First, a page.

“The key asset to a business – the only one that provides a sustainable and competitive advantage – is its employees, their skills and their dedication.”
~ Robert Reich, Former US Labor Secretary.
To wrap up this four part series on hiring that person you can trust – your Golden Unicorn – let’s talk about putting all the pieces together into your Golden Unicorn Recruiting Process.
In part one of this series we discussed how to find your key talent by first having a greater understanding of your personal and your business vision, mission, values, company structure, strengths and weaknesses. You must first understand yourself and what you really need before you can begin the process of finding the person who can fill those needs. I tell my clients consistently – clarity is the first key to success.
In part two we discussed the components you need to think about when creating or filling the position, including the competencies, qualifications, and brain style needed for the position. In addition to all the factors listed in the post, another element you should calculate are the costs associated with hiring a new person. Think of the cost of recruiting, training, salary and benefits, workplace integration (buying their office equipment, supplies, bonding with the group, etc.). The “accepted” bottom line is that the “fully-baked” costs of an employee is 1.5 to 3 times their salary. This sounds like a lot! So, compare that higher cost with the cost of the pain you have by not having someone in that role.
In part three we talked about the interview itself and how to ask the questions that require them to show you their thinking process rather than pat answers. Your behavioral based questions are what are called Open-Ended Questions. It enables the person to choose how much and what to tell you. You should also have a few Closed-Ended Questions (those requiring a yes/no, right/wrong, black/white, decisive answers). You want a balance of these so you get a real sense of their thinking patterns and their ability to be decisive and concise as well. Also, be aware of which questions you CAN’T ask as well – nationality, religion, age, marital/family status, gender, etc. Here is an article from HRWorld on 30 Interview Questions You Can’t Ask that may give you some clarity.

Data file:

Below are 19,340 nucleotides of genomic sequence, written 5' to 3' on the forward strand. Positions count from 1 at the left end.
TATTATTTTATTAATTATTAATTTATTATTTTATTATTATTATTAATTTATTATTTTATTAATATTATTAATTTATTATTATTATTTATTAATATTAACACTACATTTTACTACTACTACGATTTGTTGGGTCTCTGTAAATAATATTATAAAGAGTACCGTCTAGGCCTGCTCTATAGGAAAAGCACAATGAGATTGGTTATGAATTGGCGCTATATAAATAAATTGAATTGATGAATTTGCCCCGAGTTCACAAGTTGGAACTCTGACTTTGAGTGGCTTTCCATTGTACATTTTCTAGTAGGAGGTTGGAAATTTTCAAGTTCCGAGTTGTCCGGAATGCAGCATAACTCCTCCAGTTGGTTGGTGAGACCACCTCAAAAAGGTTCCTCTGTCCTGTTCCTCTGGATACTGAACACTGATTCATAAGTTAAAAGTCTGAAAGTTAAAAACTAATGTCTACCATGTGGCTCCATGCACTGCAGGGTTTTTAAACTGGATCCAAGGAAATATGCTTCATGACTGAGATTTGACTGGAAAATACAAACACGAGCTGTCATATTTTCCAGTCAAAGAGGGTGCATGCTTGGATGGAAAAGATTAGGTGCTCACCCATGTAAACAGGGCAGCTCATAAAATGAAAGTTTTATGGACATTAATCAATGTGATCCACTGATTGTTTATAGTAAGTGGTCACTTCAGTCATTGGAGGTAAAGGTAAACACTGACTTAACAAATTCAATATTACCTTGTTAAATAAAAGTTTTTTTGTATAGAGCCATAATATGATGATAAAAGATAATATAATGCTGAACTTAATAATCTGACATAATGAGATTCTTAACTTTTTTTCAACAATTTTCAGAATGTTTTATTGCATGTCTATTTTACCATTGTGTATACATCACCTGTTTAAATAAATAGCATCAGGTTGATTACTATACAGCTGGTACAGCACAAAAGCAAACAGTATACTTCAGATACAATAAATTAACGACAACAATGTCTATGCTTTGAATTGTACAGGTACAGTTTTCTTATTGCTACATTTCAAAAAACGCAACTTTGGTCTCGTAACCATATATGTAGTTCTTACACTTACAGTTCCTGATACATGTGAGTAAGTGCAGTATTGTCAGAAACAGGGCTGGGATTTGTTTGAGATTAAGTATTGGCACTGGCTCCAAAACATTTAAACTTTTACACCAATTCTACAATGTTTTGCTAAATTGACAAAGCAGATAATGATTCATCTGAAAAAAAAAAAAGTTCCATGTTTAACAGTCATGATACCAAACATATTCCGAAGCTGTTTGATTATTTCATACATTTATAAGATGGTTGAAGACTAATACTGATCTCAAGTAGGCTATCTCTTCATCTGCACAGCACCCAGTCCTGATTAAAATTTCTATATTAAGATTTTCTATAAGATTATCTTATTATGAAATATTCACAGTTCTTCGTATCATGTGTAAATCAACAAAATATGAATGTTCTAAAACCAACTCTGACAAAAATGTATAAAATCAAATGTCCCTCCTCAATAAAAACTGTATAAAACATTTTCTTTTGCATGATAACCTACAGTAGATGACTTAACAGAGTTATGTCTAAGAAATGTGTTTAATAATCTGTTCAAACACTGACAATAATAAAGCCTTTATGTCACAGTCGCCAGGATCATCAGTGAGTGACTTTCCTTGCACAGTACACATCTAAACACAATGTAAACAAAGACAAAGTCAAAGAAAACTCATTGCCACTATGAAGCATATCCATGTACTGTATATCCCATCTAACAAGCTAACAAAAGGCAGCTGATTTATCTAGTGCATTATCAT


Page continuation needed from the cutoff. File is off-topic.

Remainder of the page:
Once you’ve developed your job related hiring process; focused on the skills, competencies and behaviors required to succeed; used a job description as your guide; prepared for each interview; used behavioral interviewing – please make sure you follow up by checking their references! This will finalize the hiring you’re your Champion, your Golden Unicorn.
If you haven’t attracted the right candidates using these steps, take a step back and see if you’re the problem. Jeff Haden, an Inc. Magazine Contributing Editor, wrote an article about the 5 Reasons Hiring Processes Never Attract the Best People (Like You). It’s about the obstacles you put in place that are off-putting to those Golden Unicorns.
So, now that you’re the solution (instead of the problem) you know what direction your company is going in; you know what type of talent you really need; you know what type of skills sets they need for the work; you know how much it will cost and have set a budgeting forecast; you have created a workable recruiting process to find the Golden Unicorns – the Ideal Candidates; then you have created your hiring plan.
What is the best part of your current attracting, interviewing, and hiring the right person for the job? Share with us!